The main entrance reproduces in facsimile the doorway of a chapel built on the Rock of Cashel in the opening years of the twelfth century by Cormac, 'the bishop king of Munster.' Passing through this arched portal, its panels enriched with mouldings and heads in low relief, the visitor enters the cloisters of Muckross abbey, the original of which, a picturesque but melancholy ruin, stands hoar and solemn amid the most beautiful scenery of the lakes and mountains of Killarney. But here are no priests at prayer or study; no sound nor sign of devotion or of penance; for like everything else about the villages, these cloistered retreats are essentially practical. Opening the door of one of the apartments, we find here around a turf fire above which a potato pot is boiling, a number of men carving trinkets, furniture, and articles of church decoration. Thence we may pass to other rooms or cottages where various industries are in progress. In one young women are busied over lace and crochet work, as made in the cottage homes of Limerick and Carrickmacross; in another there is knitting and the making of a material for homespuns; in a third, embroidery; in a fourth the carving of bog-oak, of which there are many beautiful specimens. Elsewhere dairymaids, rosy and buxom, are showing what their deft fingers can accomplish with the aid of modern utensils and the milk of Kerry kine.
This weird montage of Irish life was full of living exhibits. The women spinning were specially chosen to be taken to Chicago from Ireland - Lady Aberdeen suspected that the men on her committees chose the prettiest girls rather than the best knitters. The girls, 'rosy and buxom' as they were, seem to have thrown the journalist a little out of kilter, because he soon loses his sense of geography entirely and forgets that he is in Chicago:
Passing thence across an open court we come to Blarney castle, built in the fifteenth century by one Cormack MacCarthy, a brave man and a strong, on a site where Druids held their mystic rites long before Saint Patrick and his white-robed disciples set foot in the land of Erin.
The entrance to the Irish Village with imitation Blarney Castle.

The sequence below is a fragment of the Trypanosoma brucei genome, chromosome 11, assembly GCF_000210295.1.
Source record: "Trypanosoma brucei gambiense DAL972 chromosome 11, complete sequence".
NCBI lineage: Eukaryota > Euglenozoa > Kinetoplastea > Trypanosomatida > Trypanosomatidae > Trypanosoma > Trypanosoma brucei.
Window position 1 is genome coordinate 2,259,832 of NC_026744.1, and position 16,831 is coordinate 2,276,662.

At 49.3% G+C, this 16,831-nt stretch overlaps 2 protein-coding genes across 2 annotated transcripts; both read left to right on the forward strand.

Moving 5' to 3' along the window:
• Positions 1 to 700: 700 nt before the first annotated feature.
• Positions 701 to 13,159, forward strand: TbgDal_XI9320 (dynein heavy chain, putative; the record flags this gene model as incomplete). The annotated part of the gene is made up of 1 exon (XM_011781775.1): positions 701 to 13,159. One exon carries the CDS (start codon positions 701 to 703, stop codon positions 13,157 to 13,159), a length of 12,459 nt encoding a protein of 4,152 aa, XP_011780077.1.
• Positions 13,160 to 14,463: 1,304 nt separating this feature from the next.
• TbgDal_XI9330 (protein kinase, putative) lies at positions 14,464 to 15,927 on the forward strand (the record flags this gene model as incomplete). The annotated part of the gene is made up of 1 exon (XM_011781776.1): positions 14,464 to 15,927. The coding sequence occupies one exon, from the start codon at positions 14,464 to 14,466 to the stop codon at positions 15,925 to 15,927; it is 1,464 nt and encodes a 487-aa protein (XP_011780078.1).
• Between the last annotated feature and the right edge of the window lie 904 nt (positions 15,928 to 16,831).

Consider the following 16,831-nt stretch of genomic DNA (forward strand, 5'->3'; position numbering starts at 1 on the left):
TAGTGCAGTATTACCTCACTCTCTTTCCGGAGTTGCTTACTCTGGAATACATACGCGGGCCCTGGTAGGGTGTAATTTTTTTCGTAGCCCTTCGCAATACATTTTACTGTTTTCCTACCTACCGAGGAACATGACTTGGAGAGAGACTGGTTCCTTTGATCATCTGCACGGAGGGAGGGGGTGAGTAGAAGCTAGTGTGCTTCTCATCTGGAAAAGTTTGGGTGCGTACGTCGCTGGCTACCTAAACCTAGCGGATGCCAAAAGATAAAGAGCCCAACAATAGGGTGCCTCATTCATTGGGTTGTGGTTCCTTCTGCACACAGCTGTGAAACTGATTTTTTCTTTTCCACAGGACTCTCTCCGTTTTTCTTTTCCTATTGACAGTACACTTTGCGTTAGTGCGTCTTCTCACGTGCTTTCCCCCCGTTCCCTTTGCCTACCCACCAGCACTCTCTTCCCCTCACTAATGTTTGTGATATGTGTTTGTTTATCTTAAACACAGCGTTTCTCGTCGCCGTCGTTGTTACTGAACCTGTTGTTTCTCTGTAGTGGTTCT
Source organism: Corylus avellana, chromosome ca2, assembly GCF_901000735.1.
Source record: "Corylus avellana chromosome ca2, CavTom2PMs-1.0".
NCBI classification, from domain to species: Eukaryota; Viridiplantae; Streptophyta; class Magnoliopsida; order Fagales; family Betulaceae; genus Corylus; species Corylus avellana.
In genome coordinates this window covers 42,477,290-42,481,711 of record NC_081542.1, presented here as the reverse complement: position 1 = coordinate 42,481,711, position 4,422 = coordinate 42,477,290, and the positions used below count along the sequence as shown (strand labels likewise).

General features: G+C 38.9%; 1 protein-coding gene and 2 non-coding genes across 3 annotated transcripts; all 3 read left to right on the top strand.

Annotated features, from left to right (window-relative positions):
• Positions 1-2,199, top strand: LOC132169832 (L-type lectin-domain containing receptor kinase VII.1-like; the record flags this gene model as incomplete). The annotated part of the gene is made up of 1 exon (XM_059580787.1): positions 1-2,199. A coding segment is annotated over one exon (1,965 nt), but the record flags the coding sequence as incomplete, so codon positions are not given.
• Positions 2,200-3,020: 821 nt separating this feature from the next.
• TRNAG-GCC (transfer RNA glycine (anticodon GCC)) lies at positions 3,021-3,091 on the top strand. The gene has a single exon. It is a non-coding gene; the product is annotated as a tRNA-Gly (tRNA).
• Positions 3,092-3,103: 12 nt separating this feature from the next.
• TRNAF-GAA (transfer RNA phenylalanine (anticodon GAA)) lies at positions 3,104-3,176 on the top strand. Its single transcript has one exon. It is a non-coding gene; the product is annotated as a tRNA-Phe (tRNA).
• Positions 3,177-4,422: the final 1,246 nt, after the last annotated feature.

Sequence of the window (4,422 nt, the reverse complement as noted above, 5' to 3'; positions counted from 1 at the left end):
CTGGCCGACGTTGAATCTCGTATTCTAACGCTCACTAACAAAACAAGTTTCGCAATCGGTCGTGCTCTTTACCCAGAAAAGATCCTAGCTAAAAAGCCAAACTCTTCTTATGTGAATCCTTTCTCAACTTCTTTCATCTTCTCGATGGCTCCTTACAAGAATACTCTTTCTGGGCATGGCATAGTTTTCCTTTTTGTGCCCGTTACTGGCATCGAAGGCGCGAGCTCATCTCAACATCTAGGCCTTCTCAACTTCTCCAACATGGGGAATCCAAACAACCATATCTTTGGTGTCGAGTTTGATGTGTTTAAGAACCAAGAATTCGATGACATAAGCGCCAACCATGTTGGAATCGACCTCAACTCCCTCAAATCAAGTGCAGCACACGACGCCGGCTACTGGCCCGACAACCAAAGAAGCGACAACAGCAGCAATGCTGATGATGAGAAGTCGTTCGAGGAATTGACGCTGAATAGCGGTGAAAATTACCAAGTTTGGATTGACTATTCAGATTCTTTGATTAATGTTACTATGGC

Its counterpart at Jackson park is a three-story building, set apart for the village workers; but for visitors there is a winding staircase, from the top of which one may creep to the battlements at risk of life and limb and there kiss the magic stone and obtain a view of Ireland in the form of a large relief map. But it is a prosaic structure, with little of the romance contained in the original, and especially is missing the creeping ivy on the walls.
It's as well the ivy couldn't be replicated, otherwise this might have been better than the real thing. The condensation of all things Irish in one place is a heady brew, and can lead to lost, maybe broken heads. In Lady Aberdeen's Irish Village lies the key to the origins of the mysterious Ireland of tourist board nonsense. The sadness is that what was actually being made by the 'exhibits' was what was meant to be important (not Druidic worship or the gift of the gab, bestowed by a temporary structure).
An Irish Cottage
The story goes that when the American President, Grover Cleveland, visited the Irish Village he couldn't be bothered to wait for the presentation ceremony at which he would receive his lace and Aran jumper. Lady Aberdeen was not to be deterred, though and, with a delegation of rosy and buxom exhibits, hunted up and down Chicago in search of Cleveland. They finally found him at the train station waiting to leave. And such has been Ireland's dignified relationship with the United States since.